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Gluten-Free Miniature Desserts: Tarts, Mini Pies, Cake Pops, and More
Gluten-Free Miniature Desserts: Tarts, Mini Pies, Cake Pops, and More
Gluten-Free Miniature Desserts: Tarts, Mini Pies, Cake Pops, and More
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Gluten-Free Miniature Desserts: Tarts, Mini Pies, Cake Pops, and More

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The trendiest bite-sized baked goods and tiny treats for those with celiac disease or gluten intolerance—from cupcakes to candies, popsicles to parfaits.

The only thing better than traditional dessert is an adorably small dessert you can pick up with your fingers and devour in a few sumptuous bites. Cake pops, mini pies, and tiny tarts are everyone’s favorite new treats, and it’s no wonder—they’re cute, they’re fun, and they’re small enough that you can sample one of each at a party!

For the growing population with gluten allergies or sensitivity, dessert is tricky territory. Gehring, who has been gluten-free for three years, has experienced many of the pitfalls of gluten-free cooking and baking so you don’t have to! She and her husband, Lawrence, have developed more than sixty recipes you’ll have fun making and feel great eating, including:
  • Ginger peach tartlets
  • Chocolate peanut butter cake pops
  • Meringue nests with citrus cream
  • Candied orange peel
  • Macarons
  • Mini red velvet cupcakes
  • Chocolate chip cheesecakes
  • Blackberry pies with honey lavender cream
  • Coconut sorbet shots
  • Maple walnut truffles
Дата выпуска1 нояб. 2013 г.
Gluten-Free Miniature Desserts: Tarts, Mini Pies, Cake Pops, and More
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    Gluten-Free Miniature Desserts - Abigail R. Gehring

    The Gluten-Free Kitchen

    If there’s anything lucky about having celiac disease or gluten-sensitivity, it’s that we have it now, when the availability of gluten-free products is expanding at lightning speed. As few as five years ago, many folks didn’t even know what gluten was, and unless you were in a natural foods store or specialty grocery store, you wouldn’t be likely to see a single item labeled gluten-free. Now, many mainstream supermarkets have whole gluten-free sections, and many restaurants provide gluten-free menus! (Though, a word of warning: gluten-free menus are not always as exciting as they seem. I once ordered eggs benedict from a gluten-free menu, eagerly awaiting the first English muffin I’d had since discovering gluten made me feel lousy. When the plate arrived with just a lonely poached egg and a bit of hollandaise sauce—sans English muffin—I was sorely disappointed.) Going gluten-free is a whole lot easier now than it ever has been before. Still, it takes some time to recognize which ingredients are safe and which are not, and there is the unavoidable fact that gluten holds baked goods together and helps them rise and without it, your cookies, cakes, and piecrusts are at a high risk of being flat and crumbling to bits. Those are really two separate issues, so let’s start with the first one: ingredients.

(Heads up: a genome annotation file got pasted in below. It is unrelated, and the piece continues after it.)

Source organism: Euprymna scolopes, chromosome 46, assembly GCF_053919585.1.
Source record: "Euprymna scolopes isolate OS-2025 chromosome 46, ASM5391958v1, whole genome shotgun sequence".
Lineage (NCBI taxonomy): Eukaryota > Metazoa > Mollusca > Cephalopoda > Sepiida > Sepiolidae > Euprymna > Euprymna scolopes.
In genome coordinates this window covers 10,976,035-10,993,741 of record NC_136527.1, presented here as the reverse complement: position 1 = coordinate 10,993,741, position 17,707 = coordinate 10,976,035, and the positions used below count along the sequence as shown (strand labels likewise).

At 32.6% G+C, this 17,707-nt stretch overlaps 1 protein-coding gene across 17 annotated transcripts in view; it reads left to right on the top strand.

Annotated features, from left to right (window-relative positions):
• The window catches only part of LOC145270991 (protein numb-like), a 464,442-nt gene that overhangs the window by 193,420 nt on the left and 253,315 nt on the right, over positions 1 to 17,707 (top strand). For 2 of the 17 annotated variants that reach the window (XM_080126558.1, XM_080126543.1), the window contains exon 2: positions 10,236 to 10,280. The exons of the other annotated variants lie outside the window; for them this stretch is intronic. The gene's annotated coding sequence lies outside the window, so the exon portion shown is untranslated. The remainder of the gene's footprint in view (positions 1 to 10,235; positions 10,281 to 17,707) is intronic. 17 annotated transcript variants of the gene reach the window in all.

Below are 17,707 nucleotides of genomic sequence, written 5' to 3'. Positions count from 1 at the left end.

Ingredients to Avoid

    Wheat, rye, and barley are the gluten-laden culprits you must avoid. Unfortunately, that’s not as simple as it sounds, since those three grains show up in a myriad of forms. Here’s a list of common dessert ingredients to watch out for:

    * Oats are often processed in facilities that also process wheat. Look for certified gluten-free oats to ensure they’re safe.

    ** Rice syrup is often processed using barley enzymes. Check with the manufacturer to ensure the brand you use is safe.

    *** Spelt is an ancient variety of wheat, so it is not safe for individuals with celiac disease. However, some people with gluten-sensitivity or intolerance find that they can tolerate spelt just fine.

    To further complicate things, these ingredients can show up in some unexpected places. The below ingredients do not always contain gluten and when they do it’s trace amounts, but especially if you have celiac disease, you should be careful about what brand of the following items you are buying. Look for ones that are specifically labeled gluten-free.

    Now for the good news. There are lots of flours, starches, and other essential dessert ingredients that you can eat. Here I’ll focus on the flours and starches, since those are the trickiest areas. The following are safe to eat on a gluten-free diet:

    Tips for Successful Gluten-Free Baking

    • Use a mix of flours and starches. On page xii you’ll find a basic recipe for gluten-free all-purpose flour. It includes a variety of flours and starches, which helps to ensure a nice texture in your finished dessert. Using sweet rice flour adds some stickiness to your batter or dough that is sometimes lacking in gluten-free flours. I recommend brown sweet rice flour (rather than white), since it’s a bit more nutritious. (Note: sweet rice flour is sometimes called sweet rice glutinous flour, but it doesn’t contain any gluten.)

    • Go small (obviously a big theme in this book). Smaller cakes, muffins, and cookies hang together more easily than really big ones.

    • Add moisture. Applesauce, pumpkin puree, and yogurt add moisture and nutrition to gluten-free baked goods. Using brown sugar instead of white also helps, as does using a little honey or gluten-free brown rice syrup.

    • Chill your cookie dough. Gluten-free cookie dough tends to spread out a lot. This will happen less if you drop your cookie dough onto the pan and then stick the whole pan in the refrigerator for half an hour or so before baking.

    • Darker baking pans will lead to better browning.

    • Store your baked goods in the refrigerator or freezer to keep them from getting stale.

    • One man’s baking

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